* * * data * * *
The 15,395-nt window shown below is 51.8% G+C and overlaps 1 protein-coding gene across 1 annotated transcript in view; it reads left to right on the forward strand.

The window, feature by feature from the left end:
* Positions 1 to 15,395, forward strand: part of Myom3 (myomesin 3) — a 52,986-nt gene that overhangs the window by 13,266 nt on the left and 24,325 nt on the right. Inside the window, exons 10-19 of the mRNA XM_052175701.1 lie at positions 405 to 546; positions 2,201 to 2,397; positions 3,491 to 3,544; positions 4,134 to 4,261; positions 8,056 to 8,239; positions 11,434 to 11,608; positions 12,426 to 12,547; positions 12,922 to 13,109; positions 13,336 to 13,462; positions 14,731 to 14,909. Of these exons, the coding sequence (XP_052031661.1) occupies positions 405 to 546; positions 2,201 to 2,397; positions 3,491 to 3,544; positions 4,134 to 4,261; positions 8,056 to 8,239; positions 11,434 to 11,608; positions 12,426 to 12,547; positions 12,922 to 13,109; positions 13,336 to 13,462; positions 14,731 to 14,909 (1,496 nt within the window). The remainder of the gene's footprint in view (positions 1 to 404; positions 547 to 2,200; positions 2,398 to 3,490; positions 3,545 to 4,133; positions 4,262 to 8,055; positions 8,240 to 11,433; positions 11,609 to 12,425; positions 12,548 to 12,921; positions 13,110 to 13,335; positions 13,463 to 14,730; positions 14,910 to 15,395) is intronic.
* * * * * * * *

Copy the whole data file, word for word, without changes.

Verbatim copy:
The 15,395-nt window shown below is 51.8% G+C and overlaps 1 protein-coding gene across 1 annotated transcript in view; it reads left to right on the forward strand.

The window, feature by feature from the left end:
* Positions 1 to 15,395, forward strand: part of Myom3 (myomesin 3) — a 52,986-nt gene that overhangs the window by 13,266 nt on the left and 24,325 nt on the right. Inside the window, exons 10-19 of the mRNA XM_052175701.1 lie at positions 405 to 546; positions 2,201 to 2,397; positions 3,491 to 3,544; positions 4,134 to 4,261; positions 8,056 to 8,239; positions 11,434 to 11,608; positions 12,426 to 12,547; positions 12,922 to 13,109; positions 13,336 to 13,462; positions 14,731 to 14,909. Of these exons, the coding sequence (XP_052031661.1) occupies positions 405 to 546; positions 2,201 to 2,397; positions 3,491 to 3,544; positions 4,134 to 4,261; positions 8,056 to 8,239; positions 11,434 to 11,608; positions 12,426 to 12,547; positions 12,922 to 13,109; positions 13,336 to 13,462; positions 14,731 to 14,909 (1,496 nt within the window). The remainder of the gene's footprint in view (positions 1 to 404; positions 547 to 2,200; positions 2,398 to 3,490; positions 3,545 to 4,133; positions 4,262 to 8,055; positions 8,240 to 11,433; positions 11,609 to 12,425; positions 12,548 to 12,921; positions 13,110 to 13,335; positions 13,463 to 14,730; positions 14,910 to 15,395) is intronic.